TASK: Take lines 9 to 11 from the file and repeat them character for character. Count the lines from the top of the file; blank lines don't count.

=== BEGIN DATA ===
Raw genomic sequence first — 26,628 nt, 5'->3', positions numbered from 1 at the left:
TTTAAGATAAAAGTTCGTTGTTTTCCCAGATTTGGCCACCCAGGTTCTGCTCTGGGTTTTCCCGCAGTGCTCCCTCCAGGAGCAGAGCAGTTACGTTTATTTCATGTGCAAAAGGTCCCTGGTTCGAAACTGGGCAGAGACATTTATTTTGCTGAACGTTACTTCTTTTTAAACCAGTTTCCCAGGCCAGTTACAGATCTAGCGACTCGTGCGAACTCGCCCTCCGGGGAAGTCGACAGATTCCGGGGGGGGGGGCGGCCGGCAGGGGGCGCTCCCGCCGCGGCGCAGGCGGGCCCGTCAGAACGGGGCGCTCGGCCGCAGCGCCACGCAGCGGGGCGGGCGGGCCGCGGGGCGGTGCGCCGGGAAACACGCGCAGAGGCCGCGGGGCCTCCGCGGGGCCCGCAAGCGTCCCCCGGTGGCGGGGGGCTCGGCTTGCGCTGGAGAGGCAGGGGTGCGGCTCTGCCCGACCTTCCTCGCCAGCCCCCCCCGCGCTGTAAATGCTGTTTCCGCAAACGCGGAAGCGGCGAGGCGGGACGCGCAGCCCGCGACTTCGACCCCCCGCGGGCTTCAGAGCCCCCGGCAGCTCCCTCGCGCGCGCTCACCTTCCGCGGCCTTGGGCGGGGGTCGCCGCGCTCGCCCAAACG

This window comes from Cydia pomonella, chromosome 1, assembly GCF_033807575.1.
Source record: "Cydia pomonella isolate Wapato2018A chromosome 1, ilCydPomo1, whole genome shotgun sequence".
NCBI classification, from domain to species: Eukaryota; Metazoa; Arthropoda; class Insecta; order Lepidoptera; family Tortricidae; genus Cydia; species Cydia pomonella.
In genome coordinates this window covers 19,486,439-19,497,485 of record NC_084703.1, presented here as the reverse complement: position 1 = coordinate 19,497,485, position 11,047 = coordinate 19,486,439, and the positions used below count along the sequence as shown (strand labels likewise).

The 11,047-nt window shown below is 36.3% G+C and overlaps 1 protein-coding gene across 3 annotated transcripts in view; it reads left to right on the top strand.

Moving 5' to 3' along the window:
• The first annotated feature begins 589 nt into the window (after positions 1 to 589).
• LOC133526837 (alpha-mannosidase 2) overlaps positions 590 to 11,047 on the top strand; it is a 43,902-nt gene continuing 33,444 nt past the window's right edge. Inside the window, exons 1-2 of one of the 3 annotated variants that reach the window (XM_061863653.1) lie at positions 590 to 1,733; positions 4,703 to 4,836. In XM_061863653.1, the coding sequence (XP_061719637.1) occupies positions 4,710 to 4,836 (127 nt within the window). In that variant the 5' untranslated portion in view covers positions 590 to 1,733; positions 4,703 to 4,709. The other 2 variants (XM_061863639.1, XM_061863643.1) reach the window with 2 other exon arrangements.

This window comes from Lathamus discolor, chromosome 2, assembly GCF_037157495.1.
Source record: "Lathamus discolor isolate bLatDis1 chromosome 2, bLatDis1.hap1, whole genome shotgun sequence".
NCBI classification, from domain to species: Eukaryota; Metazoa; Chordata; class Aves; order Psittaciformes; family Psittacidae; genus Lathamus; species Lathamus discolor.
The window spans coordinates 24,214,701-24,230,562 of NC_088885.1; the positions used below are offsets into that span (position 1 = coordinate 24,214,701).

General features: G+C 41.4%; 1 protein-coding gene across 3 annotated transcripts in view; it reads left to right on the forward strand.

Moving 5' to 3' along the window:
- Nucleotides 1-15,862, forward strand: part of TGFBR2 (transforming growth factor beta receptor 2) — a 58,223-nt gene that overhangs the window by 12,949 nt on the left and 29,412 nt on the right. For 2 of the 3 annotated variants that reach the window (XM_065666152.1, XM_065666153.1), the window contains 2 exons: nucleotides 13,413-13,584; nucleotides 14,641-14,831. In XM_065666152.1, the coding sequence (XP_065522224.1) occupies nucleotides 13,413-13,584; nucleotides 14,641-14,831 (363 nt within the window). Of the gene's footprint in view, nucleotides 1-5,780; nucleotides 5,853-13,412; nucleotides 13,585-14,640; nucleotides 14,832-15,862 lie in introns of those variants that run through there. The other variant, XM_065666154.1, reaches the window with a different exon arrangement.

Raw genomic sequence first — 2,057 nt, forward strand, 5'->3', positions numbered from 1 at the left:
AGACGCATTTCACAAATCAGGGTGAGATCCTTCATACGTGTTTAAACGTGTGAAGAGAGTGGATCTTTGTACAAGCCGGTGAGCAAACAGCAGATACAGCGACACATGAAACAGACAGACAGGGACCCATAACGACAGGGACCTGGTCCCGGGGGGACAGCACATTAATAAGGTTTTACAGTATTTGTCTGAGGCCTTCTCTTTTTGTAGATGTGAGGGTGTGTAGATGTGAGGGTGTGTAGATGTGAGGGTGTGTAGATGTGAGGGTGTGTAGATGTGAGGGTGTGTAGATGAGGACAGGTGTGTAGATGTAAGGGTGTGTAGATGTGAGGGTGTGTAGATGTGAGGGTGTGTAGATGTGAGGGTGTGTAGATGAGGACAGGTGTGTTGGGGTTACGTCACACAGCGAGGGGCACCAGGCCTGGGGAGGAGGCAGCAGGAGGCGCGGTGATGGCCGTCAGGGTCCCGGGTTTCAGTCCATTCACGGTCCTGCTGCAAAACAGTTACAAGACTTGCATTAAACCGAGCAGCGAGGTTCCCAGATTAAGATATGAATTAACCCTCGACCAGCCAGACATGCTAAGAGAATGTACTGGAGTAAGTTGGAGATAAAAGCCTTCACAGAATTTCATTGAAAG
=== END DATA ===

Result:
• The first annotated feature begins 589 nt into the window (after positions 1 to 589).
• LOC133526837 (alpha-mannosidase 2) overlaps positions 590 to 11,047 on the top strand; it is a 43,902-nt gene continuing 33,444 nt past the window's right edge. Inside the window, exons 1-2 of one of the 3 annotated variants that reach the window (XM_061863653.1) lie at positions 590 to 1,733; positions 4,703 to 4,836. In XM_061863653.1, the coding sequence (XP_061719637.1) occupies positions 4,710 to 4,836 (127 nt within the window). In that variant the 5' untranslated portion in view covers positions 590 to 1,733; positions 4,703 to 4,709. The other 2 variants (XM_061863639.1, XM_061863643.1) reach the window with 2 other exon arrangements.

This window comes from Lathamus discolor, chromosome 2, assembly GCF_037157495.1.